Knights want Rabbitohs coach to jump ship: SOUTH Sydney mentor Michael Maguire has emerged as a genuine contender to coach the Knights next year.

Faithful mob Gidley like a rock star:EVEN a man of Kurt Gidley’s famed fitness levels was entitled to be exhausted.

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Australian consumers to be kept in the dark on seafood origins

Scallops caught by Aqua Marine Tasmania pictured at Deepwater Jetty in Triabunna, east coast of Tasmania. Photo: Matthew Newton Debbie Wisby’s husband Glen Wisby, right, unloading a catch of scallops with his crew at Deepwater Jetty. Photo: Matthew Newton
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Debbie Wisby swears you can “taste the sea” in the wild-caught scallops her business plucks from the waters off Tasmania, which are whisked to restaurants and takeaway shops across Australia.

Once diners taste the sweet, creamy parcels – eaten grilled, pan-fried, steamed or even raw – “they refuse to eat other, certainly imported, products,” Wisby says.

But many consumers are denied that choice after the Senate this month rejected a push to force restaurants, cafes, pubs and takeaway shops to disclose if their seafood is local or imported.

Independent senator Nick Xenophon introduced the bill after a Senate inquiry recommended the measure for cooked or pre-prepared seafood. Proponents say it would have enabled diners to support the Australian seafood industry and know their meal was clean, sustainable and legal.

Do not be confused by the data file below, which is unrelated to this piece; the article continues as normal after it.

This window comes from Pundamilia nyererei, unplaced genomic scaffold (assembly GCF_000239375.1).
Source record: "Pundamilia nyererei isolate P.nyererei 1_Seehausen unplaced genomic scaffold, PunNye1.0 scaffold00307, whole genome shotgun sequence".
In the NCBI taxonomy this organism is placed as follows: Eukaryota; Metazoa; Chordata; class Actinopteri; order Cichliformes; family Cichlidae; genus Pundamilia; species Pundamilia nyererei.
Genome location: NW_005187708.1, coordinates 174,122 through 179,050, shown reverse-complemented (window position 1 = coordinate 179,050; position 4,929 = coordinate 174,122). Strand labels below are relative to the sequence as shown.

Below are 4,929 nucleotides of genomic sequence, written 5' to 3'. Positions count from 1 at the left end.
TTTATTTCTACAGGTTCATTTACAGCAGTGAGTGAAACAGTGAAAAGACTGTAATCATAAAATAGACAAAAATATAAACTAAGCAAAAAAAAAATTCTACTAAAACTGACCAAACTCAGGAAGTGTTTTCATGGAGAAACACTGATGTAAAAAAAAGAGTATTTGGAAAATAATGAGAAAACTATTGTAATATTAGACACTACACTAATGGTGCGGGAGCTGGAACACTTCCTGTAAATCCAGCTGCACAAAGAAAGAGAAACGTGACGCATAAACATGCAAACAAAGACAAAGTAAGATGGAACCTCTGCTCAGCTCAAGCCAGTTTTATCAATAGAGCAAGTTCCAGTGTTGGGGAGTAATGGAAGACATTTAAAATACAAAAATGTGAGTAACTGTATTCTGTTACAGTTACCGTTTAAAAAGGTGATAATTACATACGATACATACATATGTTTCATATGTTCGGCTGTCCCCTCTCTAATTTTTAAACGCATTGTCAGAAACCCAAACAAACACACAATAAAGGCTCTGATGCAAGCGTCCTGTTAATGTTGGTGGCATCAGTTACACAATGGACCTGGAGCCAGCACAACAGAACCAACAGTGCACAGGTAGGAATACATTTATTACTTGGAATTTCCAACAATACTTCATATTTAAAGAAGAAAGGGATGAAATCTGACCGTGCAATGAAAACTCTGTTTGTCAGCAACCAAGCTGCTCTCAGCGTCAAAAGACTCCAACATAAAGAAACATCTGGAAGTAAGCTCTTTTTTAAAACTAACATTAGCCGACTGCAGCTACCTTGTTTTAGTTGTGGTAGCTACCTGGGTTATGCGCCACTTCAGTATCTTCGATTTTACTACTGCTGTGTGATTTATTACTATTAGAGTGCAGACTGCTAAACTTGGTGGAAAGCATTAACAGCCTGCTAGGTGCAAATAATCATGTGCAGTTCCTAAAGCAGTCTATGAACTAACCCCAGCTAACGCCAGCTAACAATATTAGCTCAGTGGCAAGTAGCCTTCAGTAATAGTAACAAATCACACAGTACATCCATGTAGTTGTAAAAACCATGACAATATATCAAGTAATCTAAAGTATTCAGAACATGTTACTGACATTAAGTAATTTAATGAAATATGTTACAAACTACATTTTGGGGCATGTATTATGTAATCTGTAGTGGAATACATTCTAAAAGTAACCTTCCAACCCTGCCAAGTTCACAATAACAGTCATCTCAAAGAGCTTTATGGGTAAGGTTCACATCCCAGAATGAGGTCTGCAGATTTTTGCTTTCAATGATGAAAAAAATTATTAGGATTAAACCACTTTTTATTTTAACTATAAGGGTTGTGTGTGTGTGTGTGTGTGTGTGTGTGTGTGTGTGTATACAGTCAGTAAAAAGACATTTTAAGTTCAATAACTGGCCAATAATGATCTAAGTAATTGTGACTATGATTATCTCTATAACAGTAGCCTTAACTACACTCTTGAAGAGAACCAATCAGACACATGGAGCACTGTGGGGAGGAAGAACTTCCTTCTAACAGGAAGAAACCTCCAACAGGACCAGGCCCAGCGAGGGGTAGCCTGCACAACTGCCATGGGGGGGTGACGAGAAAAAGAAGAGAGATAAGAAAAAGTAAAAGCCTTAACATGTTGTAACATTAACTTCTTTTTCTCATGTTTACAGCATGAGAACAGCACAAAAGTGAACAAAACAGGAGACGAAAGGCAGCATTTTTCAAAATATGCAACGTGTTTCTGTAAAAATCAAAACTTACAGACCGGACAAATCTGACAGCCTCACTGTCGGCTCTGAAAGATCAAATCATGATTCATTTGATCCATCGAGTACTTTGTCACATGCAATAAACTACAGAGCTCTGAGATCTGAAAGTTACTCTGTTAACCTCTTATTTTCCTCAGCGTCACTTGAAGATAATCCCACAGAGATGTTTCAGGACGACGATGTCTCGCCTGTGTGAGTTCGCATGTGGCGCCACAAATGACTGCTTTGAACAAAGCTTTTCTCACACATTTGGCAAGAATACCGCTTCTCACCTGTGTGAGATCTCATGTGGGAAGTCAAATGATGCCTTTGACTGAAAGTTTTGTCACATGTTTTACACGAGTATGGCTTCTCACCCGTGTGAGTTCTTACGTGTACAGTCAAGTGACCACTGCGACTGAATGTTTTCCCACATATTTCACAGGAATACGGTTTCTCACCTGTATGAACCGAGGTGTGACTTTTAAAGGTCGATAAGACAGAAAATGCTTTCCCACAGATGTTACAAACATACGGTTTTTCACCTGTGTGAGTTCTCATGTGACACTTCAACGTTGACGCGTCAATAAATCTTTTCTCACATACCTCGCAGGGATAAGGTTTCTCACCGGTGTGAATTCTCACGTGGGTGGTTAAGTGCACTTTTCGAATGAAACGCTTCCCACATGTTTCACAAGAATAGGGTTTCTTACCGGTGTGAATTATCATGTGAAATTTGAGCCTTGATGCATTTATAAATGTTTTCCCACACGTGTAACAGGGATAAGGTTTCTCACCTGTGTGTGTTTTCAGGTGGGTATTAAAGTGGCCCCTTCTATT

Xenophon said the government, which sided with Labor to defeat his bill, was “weak and indecisive” on the issue.

“They have taken the lazy way out … consumers and the Australian fishing industry expect better from our government,” he said.

Seafood consumption in Australia has doubled since 1975 and about three-quarters of it is now imported.

This is despite research in 2006 showing about 70 per cent of Australian consumers prefer local over imported seafood.

Australian medical experts have expressed concern over the amount of Asian fish imports containing banned antibiotics.

The Senate inquiry heard some fish and chip shops were selling imported shark, known as “flake”, potentially derived from threatened species or from unsustainable or illegal fisheries.

Restaurants using terms such as “fish of the day” did not indicate where the fish was from and may have led customers to believe it was locally caught, the inquiry heard.

Producers warned a “tsunami of barramundi” would hit the domestic market this year from countries including Saudi Arabia, Vietnam and Indonesia.

During Senate debate, Liberal senator Michaelia Cash said country-of-origin labelling changes must be undertaken in cooperation with states and territories.